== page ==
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Researchers uncover secrets of cell, DNA replication

Two papers from the Fox Chase Cancer Center explore how proteins affect DNA coding.

Over the last month, doctors at Temple’s Fox Chase Cancer Center published two papers that could impact future cancer research on a national scale.

The papers explore the structure of DNA and cell replication, which could unlock new information on how cancer cells duplicate and pass on certain traits in proteins, said Dr. Vasily Studitsky, the co-leader of cancer epigenetics at Fox Chase, who worked on both papers.

With this new understanding of how cells replicate, scientists will be able to understand why some cells become cancerous. This research puts the medical field another step closer to finding possible cures.

The second paper featured work from Dr. Han-Wen Chang, a postdoctoral associate at Fox Chase.

The first paper — published on Nature.com, a website that features articles focused on science and medicine — is about a protein that cells use when they duplicate. Studitsky led the team that discovered a new way to determine the impact of FACT, a protein used in DNA.

Studitsky said the field of epigenetics — the study of how cells read the change in genes — is a relatively new science. Genes are not just found in DNA, but also in the proteins that surround DNA. Those proteins hold a code used in cellular development, called the histone code.

The research in the second paper, “Overcoming a nucleosomal barrier to replication,” was led by Chang and published in the Nov. 11 issue of Science Advances Magazine.

“What we are studying is what happens to this code when DNA duplicates,” Chang said.

Chang set up a system in her lab to study the DNA “in vitro,” meaning that the tests were done in a petri dish and not on an actual organism. Chang used a simple strand of DNA and moved a piece of the protein to the strand. She then used an enzyme to cause the DNA duplicate.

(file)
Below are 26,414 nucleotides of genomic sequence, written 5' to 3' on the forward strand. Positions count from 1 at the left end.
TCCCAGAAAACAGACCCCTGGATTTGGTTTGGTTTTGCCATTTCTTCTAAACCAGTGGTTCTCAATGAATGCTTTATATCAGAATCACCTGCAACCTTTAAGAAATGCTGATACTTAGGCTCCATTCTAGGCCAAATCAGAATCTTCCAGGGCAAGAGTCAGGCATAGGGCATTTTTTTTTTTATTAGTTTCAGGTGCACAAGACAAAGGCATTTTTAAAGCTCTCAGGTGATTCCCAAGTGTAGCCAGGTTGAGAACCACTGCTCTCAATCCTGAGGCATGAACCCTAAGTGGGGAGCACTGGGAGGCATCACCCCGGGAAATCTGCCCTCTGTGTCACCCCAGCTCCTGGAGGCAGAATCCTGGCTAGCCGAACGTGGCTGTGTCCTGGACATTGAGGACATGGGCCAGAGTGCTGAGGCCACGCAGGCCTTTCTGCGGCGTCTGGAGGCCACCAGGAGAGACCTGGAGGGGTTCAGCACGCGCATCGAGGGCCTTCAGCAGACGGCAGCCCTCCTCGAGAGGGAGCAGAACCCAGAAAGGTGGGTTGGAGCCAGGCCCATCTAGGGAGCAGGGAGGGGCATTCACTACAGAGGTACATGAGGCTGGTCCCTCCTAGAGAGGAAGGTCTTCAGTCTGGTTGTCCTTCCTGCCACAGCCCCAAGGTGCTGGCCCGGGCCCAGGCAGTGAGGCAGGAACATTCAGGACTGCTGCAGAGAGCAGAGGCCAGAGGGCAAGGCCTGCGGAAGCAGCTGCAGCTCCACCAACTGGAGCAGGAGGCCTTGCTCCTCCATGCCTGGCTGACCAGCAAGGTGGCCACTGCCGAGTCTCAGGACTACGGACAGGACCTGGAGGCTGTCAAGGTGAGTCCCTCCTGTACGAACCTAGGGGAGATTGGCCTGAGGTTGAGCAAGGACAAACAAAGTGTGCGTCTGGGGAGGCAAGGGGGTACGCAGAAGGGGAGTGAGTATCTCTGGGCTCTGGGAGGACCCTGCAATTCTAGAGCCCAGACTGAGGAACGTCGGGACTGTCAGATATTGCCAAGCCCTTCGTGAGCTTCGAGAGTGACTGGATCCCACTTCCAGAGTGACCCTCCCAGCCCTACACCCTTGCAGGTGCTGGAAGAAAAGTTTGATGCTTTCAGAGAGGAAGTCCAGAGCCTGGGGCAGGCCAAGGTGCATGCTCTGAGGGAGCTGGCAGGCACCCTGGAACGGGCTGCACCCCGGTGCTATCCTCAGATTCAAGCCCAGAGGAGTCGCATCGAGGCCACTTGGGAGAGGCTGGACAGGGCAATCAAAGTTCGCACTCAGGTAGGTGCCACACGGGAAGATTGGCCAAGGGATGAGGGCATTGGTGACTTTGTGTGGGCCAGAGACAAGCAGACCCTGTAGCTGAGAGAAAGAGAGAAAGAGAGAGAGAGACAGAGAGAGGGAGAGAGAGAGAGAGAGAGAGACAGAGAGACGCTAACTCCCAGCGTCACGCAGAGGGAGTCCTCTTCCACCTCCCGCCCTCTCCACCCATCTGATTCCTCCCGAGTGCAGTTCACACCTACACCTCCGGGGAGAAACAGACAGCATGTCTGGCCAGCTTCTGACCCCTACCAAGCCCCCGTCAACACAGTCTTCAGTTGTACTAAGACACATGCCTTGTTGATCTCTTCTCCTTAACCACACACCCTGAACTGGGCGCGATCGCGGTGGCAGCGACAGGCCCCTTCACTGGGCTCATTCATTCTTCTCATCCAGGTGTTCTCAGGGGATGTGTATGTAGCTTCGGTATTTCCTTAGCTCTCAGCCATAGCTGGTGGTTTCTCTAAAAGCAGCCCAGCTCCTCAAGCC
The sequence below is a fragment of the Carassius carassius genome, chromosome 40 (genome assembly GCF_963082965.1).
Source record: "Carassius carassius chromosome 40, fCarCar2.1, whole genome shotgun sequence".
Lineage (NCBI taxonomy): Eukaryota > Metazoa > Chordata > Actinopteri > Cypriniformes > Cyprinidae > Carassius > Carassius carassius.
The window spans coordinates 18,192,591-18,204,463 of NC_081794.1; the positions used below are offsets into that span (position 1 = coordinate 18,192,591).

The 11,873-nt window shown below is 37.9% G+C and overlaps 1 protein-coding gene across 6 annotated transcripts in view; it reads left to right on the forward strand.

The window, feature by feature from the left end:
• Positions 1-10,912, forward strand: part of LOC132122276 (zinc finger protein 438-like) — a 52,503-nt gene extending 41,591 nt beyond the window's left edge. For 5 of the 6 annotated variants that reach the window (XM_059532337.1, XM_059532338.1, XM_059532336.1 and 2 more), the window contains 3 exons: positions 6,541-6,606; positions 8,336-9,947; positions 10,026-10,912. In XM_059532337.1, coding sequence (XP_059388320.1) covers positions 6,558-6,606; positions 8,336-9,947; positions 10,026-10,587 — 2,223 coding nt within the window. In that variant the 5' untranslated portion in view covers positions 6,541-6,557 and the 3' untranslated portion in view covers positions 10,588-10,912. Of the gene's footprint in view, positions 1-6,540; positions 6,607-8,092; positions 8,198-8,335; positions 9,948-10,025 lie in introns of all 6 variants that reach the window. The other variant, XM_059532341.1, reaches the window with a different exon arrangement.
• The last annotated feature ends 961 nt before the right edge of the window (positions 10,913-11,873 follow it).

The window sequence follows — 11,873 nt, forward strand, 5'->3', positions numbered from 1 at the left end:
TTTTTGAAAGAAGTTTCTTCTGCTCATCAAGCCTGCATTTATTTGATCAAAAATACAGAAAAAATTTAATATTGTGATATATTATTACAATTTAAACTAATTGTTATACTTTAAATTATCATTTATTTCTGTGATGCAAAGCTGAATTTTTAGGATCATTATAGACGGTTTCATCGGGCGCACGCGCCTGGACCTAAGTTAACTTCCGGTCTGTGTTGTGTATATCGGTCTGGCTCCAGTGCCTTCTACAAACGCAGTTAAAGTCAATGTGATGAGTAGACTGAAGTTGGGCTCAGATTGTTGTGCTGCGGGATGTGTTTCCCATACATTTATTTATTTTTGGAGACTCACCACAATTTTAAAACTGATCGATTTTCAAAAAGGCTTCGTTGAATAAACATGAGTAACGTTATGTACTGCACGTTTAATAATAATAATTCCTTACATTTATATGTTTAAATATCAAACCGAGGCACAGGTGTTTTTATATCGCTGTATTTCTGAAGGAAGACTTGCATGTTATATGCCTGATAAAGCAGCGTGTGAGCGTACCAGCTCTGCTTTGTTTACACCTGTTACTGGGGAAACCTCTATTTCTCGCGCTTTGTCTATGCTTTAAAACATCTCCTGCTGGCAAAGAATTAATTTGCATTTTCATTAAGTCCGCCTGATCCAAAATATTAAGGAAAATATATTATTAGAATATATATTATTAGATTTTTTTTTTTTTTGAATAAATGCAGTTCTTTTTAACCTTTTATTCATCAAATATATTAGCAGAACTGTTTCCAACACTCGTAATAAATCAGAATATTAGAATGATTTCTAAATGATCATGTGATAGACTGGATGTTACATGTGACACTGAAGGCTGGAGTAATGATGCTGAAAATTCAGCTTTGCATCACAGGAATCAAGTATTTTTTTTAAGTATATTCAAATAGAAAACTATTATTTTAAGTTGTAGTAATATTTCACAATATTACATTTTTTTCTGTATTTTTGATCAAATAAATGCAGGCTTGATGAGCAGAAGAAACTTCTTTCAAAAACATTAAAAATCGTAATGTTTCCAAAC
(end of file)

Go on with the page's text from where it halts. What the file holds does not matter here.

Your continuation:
“For a long time, people believed before this that everything for how cells developed was encoded in DNA,” Studitsky said. “What we know is that all our cells have the same genetic code, but they have different epigenetic codes.”

Studitsky said that the study is important to cancer research because the disease is basically “uncontrolled cellular replication.”

“This is a very fundamental study that will affect all types of cellular biology including that of cancer,” Chang said. “The cancer cells proliferate very quickly and each time they are duplicating, something is messed up. So the question is why all of those [cells] become cancer cells.”

“Going forward, we will try to make this process more physiological to understand more what we did here was very basic,” Chang added. “And we will look at this with more specific cancer cells.”

The study on the histone code was the culmination of five years of work for Chang and Studitsky, and it’s the first on in vitro replication since 1990. The one prior was a revolutionary paper by Bruce Alberts that Studitsky said “wrote the textbook” on in vitro replication.

“Though we specifically don’t know yet what implication this might have, history has shown that all new discoveries on this kind of level have massive implications on cancer,” Studitsky said.

Jacob Garnjost can be reached at jacob.garnjost@temple.edu.

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